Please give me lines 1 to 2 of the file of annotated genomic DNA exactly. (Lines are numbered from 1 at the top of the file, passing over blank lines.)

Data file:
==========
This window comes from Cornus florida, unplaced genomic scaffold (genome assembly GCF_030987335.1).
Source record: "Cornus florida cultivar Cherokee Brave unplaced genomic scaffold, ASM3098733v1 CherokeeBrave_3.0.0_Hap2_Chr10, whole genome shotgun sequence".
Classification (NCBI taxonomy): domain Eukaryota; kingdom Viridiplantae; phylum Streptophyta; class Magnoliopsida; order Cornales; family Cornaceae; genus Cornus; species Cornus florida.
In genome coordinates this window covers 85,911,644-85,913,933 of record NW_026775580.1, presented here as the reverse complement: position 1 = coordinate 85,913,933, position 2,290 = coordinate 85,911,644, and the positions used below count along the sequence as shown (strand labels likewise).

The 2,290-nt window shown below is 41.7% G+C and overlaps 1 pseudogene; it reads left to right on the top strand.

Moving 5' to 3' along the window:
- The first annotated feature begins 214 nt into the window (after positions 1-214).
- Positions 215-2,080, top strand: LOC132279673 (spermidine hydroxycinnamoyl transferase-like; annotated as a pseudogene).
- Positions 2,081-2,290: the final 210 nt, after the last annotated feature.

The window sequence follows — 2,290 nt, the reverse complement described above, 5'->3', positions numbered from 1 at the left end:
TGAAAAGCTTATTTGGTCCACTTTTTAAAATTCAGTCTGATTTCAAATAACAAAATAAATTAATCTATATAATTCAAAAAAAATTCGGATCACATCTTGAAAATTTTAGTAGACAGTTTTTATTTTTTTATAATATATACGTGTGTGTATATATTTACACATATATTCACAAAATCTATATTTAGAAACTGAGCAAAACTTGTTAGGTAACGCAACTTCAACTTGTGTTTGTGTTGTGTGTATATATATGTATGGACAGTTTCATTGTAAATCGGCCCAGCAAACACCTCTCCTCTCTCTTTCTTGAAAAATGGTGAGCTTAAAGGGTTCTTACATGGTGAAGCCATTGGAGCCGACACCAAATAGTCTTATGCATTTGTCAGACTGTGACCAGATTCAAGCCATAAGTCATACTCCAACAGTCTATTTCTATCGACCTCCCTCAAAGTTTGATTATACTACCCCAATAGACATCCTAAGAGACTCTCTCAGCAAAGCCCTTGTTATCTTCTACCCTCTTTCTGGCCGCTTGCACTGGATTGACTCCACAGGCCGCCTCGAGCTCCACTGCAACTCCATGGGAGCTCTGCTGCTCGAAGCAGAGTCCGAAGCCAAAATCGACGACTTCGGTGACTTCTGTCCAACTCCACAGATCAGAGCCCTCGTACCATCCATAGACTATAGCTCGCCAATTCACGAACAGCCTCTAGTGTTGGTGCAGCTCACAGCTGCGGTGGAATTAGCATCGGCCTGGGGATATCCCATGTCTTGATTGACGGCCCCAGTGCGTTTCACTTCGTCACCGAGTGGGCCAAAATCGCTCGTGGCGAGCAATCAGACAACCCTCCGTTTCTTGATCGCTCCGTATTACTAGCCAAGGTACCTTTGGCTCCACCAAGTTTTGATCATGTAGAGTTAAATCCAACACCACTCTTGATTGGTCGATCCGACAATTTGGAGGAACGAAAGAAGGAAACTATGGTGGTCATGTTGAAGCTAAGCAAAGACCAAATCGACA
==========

This window comes from Cornus florida, unplaced genomic scaffold (genome assembly GCF_030987335.1).
Source record: "Cornus florida cultivar Cherokee Brave unplaced genomic scaffold, ASM3098733v1 CherokeeBrave_3.0.0_Hap2_Chr10, whole genome shotgun sequence".